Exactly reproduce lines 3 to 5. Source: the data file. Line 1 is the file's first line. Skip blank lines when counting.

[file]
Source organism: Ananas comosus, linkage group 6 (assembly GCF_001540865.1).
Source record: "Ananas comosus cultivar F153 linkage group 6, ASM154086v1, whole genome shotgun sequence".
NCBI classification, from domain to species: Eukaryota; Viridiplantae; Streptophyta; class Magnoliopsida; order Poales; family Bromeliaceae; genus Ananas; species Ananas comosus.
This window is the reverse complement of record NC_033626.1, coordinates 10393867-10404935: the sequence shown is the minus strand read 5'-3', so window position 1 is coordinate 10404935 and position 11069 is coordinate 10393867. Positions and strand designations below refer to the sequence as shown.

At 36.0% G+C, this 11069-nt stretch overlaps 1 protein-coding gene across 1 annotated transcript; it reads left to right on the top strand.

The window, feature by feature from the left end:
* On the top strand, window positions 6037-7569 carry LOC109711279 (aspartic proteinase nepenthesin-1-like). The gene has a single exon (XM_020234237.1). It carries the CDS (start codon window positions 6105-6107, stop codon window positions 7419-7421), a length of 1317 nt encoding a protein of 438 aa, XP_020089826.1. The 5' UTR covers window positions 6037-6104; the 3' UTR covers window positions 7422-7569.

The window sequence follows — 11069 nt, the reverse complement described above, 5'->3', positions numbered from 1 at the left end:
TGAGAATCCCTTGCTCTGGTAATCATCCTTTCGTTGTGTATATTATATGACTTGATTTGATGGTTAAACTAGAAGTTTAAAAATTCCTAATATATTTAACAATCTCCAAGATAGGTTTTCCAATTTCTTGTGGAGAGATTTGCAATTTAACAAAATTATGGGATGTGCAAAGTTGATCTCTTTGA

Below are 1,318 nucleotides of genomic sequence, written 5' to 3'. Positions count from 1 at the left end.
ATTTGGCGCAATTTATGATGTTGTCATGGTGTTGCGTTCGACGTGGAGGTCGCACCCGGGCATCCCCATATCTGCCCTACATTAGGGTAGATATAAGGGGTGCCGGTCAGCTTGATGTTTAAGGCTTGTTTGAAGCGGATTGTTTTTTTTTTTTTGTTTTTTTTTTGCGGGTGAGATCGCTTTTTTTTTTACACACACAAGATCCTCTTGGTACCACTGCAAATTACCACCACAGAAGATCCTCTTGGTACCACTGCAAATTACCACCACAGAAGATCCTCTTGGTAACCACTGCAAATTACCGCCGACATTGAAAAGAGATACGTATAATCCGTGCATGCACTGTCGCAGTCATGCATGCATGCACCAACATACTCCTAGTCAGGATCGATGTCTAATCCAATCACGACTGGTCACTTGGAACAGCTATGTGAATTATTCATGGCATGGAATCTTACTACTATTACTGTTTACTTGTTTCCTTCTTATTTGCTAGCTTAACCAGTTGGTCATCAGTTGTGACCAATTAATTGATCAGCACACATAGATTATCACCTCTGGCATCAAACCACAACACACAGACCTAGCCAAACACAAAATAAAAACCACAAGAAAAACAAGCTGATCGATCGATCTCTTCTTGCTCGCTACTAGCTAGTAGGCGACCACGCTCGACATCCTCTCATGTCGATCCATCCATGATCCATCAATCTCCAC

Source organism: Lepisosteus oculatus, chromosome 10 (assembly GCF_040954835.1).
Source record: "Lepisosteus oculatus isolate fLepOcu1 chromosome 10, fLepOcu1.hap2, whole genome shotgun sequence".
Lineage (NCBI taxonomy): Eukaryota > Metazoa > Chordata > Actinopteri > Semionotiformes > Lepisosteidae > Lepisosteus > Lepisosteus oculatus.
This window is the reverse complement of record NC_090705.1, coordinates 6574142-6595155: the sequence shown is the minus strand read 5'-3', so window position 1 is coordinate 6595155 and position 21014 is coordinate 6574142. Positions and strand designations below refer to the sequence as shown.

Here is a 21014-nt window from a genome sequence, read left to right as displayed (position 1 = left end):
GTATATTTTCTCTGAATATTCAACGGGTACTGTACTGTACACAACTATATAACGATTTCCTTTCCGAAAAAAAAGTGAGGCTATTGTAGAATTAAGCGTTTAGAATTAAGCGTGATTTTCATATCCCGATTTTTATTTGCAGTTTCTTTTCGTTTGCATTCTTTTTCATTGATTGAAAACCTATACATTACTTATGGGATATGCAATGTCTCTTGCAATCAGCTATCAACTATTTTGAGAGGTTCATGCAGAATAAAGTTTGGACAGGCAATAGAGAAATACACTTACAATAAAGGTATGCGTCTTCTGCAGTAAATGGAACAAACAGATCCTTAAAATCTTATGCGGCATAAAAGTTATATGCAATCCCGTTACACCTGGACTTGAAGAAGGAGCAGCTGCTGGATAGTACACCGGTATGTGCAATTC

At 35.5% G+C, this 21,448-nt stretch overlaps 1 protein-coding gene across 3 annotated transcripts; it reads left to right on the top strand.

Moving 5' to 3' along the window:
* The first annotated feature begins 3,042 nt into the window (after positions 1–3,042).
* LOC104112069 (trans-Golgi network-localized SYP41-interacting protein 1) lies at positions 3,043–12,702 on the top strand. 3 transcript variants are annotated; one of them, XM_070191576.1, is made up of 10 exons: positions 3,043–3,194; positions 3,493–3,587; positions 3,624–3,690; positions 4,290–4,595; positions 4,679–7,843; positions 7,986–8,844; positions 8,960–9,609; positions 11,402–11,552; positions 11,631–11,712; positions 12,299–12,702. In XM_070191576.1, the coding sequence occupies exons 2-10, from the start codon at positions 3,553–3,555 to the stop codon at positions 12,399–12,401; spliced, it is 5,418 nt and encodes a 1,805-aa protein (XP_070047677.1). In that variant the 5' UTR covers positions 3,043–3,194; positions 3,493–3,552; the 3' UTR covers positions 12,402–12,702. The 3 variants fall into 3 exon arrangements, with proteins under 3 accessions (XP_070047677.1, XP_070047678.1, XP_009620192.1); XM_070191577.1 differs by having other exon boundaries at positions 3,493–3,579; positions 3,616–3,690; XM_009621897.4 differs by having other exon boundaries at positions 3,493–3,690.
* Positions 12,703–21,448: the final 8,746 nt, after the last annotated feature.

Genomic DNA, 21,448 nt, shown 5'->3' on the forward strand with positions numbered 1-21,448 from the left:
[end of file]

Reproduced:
NCBI classification, from domain to species: Eukaryota; Viridiplantae; Streptophyta; class Magnoliopsida; order Poales; family Bromeliaceae; genus Ananas; species Ananas comosus.
This window is the reverse complement of record NC_033626.1, coordinates 10393867-10404935: the sequence shown is the minus strand read 5'-3', so window position 1 is coordinate 10404935 and position 11069 is coordinate 10393867. Positions and strand designations below refer to the sequence as shown.

At 36.0% G+C, this 11069-nt stretch overlaps 1 protein-coding gene across 1 annotated transcript; it reads left to right on the top strand.